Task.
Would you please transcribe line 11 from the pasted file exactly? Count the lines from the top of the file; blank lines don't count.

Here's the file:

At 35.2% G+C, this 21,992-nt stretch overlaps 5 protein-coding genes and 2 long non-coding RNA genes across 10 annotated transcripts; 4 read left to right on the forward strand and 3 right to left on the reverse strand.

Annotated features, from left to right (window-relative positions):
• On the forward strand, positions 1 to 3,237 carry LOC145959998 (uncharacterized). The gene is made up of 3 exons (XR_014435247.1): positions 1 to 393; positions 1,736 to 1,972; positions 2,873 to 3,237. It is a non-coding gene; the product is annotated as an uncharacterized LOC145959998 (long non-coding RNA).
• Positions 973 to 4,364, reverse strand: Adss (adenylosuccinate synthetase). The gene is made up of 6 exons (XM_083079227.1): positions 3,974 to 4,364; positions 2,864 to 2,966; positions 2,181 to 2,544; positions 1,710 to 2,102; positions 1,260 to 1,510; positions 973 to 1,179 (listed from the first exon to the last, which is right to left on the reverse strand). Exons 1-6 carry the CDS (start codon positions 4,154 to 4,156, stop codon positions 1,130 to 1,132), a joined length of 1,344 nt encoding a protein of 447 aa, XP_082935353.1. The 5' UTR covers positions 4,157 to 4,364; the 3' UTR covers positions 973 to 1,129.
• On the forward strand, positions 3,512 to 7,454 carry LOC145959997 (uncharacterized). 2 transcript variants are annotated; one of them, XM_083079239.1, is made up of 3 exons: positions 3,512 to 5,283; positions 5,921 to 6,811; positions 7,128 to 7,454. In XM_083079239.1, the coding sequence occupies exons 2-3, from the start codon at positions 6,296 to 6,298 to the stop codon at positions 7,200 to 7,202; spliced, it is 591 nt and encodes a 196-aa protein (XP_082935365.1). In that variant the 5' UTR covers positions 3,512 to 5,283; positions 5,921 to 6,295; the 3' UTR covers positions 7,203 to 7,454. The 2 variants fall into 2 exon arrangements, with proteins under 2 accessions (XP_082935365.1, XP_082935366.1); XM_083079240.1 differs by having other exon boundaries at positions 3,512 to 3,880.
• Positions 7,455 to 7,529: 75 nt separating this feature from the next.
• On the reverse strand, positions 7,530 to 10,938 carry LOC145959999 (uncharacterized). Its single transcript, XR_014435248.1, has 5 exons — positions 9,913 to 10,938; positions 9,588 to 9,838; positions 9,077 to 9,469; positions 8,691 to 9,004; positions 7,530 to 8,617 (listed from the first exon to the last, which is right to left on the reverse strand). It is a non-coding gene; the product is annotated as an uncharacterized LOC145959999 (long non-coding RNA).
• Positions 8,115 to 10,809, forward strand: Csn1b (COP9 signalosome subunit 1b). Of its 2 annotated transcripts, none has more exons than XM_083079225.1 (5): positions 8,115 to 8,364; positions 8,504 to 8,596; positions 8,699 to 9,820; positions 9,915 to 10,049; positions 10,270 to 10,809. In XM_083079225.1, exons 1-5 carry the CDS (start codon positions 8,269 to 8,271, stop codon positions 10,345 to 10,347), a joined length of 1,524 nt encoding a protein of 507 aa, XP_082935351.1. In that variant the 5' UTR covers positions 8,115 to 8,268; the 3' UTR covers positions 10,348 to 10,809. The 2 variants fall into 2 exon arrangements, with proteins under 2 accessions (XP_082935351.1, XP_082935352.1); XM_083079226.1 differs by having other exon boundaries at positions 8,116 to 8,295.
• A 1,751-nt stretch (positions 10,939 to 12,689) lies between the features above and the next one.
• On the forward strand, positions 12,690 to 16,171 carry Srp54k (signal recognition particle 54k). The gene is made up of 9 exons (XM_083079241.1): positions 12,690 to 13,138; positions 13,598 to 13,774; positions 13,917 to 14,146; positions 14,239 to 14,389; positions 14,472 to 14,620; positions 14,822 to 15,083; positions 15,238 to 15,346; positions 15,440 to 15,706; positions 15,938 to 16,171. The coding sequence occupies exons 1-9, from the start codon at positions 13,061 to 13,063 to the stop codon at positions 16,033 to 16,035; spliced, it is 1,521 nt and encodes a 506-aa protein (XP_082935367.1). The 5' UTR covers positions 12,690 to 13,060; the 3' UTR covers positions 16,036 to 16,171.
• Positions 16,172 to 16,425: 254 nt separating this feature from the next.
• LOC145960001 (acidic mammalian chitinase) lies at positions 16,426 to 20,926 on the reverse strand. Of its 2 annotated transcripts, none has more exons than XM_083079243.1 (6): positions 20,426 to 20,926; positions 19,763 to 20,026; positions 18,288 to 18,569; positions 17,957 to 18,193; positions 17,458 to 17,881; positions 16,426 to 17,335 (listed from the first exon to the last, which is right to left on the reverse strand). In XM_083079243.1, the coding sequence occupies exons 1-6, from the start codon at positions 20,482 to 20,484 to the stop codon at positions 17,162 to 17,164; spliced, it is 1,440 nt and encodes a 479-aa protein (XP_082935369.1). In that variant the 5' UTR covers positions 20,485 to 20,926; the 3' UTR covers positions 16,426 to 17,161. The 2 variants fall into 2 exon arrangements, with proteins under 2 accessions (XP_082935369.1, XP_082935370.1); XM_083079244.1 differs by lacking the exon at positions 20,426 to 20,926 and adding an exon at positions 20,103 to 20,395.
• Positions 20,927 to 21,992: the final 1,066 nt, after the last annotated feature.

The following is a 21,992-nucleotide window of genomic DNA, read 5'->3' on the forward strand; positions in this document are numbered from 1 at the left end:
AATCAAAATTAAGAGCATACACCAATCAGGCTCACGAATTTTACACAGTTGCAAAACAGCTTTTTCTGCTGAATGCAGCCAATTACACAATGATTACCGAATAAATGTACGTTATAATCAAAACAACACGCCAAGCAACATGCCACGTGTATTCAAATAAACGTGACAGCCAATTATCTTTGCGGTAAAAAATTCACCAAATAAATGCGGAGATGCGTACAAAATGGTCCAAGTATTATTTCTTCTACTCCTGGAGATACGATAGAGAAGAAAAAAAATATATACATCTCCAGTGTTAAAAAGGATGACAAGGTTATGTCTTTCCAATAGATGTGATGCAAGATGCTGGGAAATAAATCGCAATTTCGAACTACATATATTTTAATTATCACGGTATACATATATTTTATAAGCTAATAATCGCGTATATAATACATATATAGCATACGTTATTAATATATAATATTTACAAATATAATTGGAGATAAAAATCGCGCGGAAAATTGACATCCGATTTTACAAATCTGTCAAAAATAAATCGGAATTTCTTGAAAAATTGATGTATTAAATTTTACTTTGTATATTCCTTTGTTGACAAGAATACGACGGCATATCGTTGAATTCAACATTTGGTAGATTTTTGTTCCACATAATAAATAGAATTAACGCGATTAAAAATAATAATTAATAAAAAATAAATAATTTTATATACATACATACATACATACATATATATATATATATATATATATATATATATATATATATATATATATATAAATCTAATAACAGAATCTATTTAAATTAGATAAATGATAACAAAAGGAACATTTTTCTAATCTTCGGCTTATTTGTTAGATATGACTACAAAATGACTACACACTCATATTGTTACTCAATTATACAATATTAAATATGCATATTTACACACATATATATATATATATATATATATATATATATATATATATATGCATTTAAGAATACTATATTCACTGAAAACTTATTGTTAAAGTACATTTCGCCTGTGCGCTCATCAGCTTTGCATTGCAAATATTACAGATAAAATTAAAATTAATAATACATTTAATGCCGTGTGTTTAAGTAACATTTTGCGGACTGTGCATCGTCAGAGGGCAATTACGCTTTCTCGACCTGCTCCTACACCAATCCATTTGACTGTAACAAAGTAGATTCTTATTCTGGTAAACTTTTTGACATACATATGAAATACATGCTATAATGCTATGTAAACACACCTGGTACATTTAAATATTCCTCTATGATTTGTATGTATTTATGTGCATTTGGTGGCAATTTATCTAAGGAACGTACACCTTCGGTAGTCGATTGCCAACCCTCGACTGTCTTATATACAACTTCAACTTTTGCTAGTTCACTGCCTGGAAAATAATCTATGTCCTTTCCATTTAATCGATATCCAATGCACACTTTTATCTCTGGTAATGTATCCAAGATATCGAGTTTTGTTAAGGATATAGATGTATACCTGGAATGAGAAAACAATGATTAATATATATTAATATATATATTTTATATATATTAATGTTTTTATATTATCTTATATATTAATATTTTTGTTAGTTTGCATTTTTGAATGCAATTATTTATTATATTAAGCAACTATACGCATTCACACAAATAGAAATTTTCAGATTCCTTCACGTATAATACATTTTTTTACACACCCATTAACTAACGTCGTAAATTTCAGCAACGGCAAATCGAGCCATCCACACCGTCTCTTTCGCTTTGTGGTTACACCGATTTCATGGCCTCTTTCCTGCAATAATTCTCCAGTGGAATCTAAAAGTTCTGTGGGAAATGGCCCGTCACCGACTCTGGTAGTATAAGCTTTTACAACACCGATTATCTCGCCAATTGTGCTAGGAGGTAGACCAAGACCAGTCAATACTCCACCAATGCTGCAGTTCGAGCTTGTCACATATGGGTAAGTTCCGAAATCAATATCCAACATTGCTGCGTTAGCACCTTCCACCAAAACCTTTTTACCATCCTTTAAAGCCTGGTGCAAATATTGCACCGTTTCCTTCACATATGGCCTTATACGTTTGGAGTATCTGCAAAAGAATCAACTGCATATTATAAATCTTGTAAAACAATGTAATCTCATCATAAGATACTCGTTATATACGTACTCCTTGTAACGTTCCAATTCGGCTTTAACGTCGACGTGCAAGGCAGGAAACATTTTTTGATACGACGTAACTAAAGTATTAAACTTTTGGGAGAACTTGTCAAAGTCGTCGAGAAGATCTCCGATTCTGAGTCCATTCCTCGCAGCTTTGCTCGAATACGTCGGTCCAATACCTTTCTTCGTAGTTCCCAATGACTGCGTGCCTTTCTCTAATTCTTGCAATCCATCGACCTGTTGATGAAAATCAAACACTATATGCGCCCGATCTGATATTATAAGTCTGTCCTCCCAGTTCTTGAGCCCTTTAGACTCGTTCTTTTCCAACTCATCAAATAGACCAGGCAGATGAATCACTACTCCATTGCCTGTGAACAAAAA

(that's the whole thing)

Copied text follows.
• Positions 16,172 to 16,425: 254 nt separating this feature from the next.